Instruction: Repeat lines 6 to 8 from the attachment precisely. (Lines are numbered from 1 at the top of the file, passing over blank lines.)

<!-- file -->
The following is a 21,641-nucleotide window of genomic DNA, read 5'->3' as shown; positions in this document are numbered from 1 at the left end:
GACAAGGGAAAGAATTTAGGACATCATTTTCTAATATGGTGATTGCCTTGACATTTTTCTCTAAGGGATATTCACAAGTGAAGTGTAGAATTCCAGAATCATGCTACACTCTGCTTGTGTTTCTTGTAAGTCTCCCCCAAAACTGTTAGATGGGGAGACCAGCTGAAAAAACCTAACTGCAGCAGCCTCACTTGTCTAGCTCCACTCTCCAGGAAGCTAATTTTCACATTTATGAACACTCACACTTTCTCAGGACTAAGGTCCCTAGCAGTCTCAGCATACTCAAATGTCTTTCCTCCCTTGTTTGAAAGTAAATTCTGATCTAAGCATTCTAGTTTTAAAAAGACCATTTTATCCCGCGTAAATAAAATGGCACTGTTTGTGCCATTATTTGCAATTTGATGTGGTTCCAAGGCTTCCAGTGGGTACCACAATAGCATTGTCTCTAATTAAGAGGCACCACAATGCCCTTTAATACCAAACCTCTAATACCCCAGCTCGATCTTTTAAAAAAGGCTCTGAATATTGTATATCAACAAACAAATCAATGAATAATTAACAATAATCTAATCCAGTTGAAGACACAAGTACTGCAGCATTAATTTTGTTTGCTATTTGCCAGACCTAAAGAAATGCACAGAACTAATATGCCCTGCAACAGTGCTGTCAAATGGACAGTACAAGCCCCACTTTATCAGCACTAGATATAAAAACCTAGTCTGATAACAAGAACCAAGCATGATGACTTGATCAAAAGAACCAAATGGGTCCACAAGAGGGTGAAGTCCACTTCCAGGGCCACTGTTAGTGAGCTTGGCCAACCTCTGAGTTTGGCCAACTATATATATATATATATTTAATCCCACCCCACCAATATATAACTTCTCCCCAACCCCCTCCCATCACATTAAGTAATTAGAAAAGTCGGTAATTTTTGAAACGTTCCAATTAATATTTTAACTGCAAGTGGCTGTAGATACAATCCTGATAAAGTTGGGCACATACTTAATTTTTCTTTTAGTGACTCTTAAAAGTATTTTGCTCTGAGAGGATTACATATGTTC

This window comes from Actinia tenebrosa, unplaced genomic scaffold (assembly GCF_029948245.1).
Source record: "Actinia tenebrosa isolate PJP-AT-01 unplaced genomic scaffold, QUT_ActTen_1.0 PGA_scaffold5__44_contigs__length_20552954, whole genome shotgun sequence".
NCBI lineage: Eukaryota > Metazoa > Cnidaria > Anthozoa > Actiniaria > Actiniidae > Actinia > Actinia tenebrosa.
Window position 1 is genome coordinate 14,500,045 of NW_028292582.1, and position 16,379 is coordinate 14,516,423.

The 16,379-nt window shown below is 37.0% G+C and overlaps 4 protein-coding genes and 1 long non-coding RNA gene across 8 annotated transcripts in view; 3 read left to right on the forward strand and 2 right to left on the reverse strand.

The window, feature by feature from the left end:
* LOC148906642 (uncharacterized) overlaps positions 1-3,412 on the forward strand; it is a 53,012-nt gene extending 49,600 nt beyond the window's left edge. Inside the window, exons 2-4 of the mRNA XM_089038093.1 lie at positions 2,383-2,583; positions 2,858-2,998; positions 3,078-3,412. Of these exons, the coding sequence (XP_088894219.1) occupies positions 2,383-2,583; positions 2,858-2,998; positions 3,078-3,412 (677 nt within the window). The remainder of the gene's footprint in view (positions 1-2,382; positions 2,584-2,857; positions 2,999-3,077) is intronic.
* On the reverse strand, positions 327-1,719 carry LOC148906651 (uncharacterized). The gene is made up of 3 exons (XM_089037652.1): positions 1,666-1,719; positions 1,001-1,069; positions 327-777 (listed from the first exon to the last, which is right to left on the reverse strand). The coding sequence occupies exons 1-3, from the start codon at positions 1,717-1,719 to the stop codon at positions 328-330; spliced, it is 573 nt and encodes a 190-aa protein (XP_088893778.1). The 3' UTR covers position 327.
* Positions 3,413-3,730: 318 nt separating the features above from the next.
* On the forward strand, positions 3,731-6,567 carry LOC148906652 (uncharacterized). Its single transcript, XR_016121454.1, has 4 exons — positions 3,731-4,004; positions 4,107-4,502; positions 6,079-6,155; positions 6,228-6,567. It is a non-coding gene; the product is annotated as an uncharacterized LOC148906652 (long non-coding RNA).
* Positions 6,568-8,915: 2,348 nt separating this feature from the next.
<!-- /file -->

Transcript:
Window position 1 is genome coordinate 14,500,045 of NW_028292582.1, and position 16,379 is coordinate 14,516,423.

The 16,379-nt window shown below is 37.0% G+C and overlaps 4 protein-coding genes and 1 long non-coding RNA gene across 8 annotated transcripts in view; 3 read left to right on the forward strand and 2 right to left on the reverse strand.

The window, feature by feature from the left end: